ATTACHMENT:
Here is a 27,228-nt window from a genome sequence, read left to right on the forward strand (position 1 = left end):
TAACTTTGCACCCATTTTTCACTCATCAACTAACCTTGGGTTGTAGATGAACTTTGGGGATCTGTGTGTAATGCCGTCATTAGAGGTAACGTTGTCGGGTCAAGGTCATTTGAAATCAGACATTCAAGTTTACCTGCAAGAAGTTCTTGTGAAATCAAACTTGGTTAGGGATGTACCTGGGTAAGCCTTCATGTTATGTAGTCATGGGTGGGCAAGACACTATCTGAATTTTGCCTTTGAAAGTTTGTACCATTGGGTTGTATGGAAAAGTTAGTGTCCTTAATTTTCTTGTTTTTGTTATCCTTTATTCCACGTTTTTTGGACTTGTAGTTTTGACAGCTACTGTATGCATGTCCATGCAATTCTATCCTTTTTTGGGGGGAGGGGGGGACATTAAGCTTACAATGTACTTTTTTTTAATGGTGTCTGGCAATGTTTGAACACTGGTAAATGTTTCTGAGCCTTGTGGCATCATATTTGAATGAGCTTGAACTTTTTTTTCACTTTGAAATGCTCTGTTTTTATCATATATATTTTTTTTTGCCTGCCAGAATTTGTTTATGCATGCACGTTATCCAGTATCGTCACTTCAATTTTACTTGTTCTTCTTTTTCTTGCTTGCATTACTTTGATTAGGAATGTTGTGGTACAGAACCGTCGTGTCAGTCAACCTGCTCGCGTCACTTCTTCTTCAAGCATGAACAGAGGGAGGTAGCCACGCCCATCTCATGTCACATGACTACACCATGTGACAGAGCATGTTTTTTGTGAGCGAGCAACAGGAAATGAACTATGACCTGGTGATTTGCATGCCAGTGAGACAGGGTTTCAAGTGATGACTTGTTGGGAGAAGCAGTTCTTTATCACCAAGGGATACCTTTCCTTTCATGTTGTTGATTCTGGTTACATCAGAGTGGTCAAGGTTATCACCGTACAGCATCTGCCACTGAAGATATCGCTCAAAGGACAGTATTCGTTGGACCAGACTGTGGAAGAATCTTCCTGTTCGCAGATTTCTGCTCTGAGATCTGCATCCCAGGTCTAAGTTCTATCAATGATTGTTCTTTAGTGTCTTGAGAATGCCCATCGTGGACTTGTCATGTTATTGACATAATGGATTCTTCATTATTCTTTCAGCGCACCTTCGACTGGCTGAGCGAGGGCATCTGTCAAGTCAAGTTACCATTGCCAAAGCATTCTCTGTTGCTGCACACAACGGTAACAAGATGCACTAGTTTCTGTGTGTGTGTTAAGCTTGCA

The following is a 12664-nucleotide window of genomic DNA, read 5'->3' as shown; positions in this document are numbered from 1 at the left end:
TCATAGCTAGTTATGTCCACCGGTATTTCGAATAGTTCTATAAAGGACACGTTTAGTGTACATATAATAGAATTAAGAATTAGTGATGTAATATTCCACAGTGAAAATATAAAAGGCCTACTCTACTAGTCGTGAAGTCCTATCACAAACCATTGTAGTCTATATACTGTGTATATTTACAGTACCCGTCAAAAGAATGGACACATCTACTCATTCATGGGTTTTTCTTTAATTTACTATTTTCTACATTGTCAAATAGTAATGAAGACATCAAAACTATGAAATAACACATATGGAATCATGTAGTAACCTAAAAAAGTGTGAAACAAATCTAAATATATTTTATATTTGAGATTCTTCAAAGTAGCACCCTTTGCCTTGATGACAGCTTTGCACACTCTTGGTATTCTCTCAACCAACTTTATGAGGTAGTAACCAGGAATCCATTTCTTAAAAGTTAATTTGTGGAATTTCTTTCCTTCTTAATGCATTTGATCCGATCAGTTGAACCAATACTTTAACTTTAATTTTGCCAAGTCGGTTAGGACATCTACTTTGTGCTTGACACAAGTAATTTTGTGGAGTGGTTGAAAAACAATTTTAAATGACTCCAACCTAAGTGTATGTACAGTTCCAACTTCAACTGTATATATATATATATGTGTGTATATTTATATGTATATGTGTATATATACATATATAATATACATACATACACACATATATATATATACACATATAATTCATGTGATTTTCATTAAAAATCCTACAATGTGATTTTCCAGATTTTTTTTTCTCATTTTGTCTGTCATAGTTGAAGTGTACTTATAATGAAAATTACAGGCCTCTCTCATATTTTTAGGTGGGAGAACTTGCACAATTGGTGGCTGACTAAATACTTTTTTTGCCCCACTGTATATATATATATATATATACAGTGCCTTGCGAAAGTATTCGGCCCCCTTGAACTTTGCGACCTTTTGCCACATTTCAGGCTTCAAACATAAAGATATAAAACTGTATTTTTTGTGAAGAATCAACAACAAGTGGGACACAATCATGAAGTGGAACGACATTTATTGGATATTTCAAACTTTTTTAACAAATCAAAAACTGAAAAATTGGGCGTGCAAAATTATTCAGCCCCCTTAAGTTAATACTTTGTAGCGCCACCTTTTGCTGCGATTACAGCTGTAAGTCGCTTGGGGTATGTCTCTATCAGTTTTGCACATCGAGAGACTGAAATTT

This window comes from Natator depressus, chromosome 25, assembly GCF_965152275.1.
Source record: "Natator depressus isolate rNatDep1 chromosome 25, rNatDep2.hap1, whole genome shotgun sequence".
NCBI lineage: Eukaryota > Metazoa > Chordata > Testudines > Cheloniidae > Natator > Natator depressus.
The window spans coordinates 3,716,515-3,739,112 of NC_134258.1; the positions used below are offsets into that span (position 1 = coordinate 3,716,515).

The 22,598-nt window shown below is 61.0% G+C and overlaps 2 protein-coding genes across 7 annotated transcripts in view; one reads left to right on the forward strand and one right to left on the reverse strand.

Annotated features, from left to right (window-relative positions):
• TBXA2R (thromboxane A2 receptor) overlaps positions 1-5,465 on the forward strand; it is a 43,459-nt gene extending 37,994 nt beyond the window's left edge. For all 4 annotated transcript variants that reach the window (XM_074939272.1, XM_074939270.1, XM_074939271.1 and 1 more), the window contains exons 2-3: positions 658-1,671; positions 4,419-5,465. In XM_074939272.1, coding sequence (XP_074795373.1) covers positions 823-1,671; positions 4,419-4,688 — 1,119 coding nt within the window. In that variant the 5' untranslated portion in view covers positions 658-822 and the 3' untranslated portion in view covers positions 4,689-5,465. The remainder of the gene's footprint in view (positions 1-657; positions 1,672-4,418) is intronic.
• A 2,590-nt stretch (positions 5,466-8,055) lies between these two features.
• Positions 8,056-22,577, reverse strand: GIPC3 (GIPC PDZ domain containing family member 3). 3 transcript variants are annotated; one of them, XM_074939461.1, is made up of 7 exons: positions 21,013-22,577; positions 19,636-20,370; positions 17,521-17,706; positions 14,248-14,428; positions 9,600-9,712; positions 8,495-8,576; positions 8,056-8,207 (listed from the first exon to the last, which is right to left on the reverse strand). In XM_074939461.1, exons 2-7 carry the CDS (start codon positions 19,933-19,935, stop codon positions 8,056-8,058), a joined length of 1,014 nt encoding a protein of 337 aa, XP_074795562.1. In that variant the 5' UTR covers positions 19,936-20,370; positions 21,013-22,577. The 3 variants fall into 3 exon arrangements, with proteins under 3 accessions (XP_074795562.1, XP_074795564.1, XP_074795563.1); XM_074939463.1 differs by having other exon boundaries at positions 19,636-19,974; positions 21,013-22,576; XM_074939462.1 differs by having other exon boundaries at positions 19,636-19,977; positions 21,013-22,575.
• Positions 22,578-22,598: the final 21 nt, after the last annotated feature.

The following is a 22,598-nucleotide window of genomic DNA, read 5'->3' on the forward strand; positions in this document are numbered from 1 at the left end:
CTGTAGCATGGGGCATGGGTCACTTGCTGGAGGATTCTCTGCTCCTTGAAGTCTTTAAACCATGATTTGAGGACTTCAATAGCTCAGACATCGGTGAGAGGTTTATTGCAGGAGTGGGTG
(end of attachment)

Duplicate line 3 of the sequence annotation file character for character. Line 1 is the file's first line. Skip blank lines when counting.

The following is a 12664-nucleotide window of genomic DNA, read 5'->3' as shown; positions in this document are numbered from 1 at the left end: